Jobs that didn’t exist a decade ago, fuelled by rapidly changing technology, are now considered by leading businesses as vital to their brand and bottom line, report recruitment specialists.

Along with impressive growth in the fitness industry — which has seen the number of Zumba, yoga and bootcamp instructors skyrocket — the information- technology sector boom has brought us IOS and android developers, social-media managers and big-data analysts.

New environmental jobs, including solar technicians, sustainability experts and green funeral directors, are also on the rise as consumers value environmentally friendly services, and an ageing population is making way for more patient advocates and senior move managers (helping older adults and their families through the process of downsizing and relocating to a new home).

Randstad Australia employment analyst Steve Shepherd said technology was instrumental in the creation of new job types, particularly in the online and data research sectors. Most big companies now employed social-media managers, online community managers or chief listening officers, whose role it was to safeguard a company’s brand and online reputation.

“These positions have emerged strongly in the sales and marketing arenas as more businesses understand the power of social media, ” Mr Shepherd said. “When executives realised it was more than just a fad, and bad publicity could go viral within days and even hours, the need to engage with customers in real time became paramount.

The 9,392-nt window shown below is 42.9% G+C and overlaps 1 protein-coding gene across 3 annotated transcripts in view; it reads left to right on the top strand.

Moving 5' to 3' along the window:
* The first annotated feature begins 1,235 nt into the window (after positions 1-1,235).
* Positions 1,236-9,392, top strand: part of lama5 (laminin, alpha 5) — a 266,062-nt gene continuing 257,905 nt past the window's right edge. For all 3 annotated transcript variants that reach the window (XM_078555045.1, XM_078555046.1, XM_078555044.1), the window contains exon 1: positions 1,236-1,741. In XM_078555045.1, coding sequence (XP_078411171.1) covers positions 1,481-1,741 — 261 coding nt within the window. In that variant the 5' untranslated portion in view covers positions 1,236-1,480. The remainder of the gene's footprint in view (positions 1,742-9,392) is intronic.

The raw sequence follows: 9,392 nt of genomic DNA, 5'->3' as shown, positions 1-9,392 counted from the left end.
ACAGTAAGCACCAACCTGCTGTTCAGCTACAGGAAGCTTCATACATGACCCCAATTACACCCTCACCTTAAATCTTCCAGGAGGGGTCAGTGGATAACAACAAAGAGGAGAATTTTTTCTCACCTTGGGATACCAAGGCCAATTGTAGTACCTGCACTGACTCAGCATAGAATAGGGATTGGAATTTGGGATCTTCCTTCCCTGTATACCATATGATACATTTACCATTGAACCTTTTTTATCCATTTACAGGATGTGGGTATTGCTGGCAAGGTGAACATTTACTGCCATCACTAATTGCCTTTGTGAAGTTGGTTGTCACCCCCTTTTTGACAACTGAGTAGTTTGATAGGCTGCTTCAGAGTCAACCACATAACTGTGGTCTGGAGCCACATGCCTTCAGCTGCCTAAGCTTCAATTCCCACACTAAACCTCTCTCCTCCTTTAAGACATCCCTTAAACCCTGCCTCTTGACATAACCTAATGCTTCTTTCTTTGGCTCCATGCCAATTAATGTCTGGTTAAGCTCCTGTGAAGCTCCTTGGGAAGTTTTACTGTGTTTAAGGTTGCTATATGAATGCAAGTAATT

“We’re now seeing companies use those same tools to push out their own message as well as monitoring, watching and listening to what customers are saying and doing.”

Big-data analysts and scientists are also highly sought after. They make sense of personal information such as email, social media and other data to get a picture, for example, of a consumer’s buying habits, making them incredibly valuable.

“There are a whole lot of maths geeks out there being employed to track the behaviour of customers, which helps in the targeting of new campaigns and in getting people to consume more products. It’s also a very useful role in the security sector within governments, because analytics can spot potential threats.”

Search-engine optimisation specialists are similar, helping companies increase their rankings and exposure on major search engines such as Google and Yahoo.

Mr Shepherd said technology also was boosting the number of business start-ups across the country, allowing people with passion and drive to create their own employment opportunities.

“It’s allowed people to compete on a more level playing field, and in some cases we see tech-savvy smaller companies getting more hits online than big competitors, ” Mr Shepherd said. “We’ve seen this in mobile technology, with app developers and programmers pushing technology limits.

“Young people now must enter the workplace with some pretty advanced skills. Most roles will be reinvented — including jobs like bricklayers and diesel mechanics. Technology does away with base jobs and so there is a higher level of education required, even in entry-level jobs.”

In the fitness sector, new forms of exercise are keeping fitness professionals in work — among them boxercise, yoga and Pilates.

While Zumba and Pilates are considered by some analysts as fads, the industry overall is booming as Australians continue to spend $8.5 billion annually.


© The West Australian

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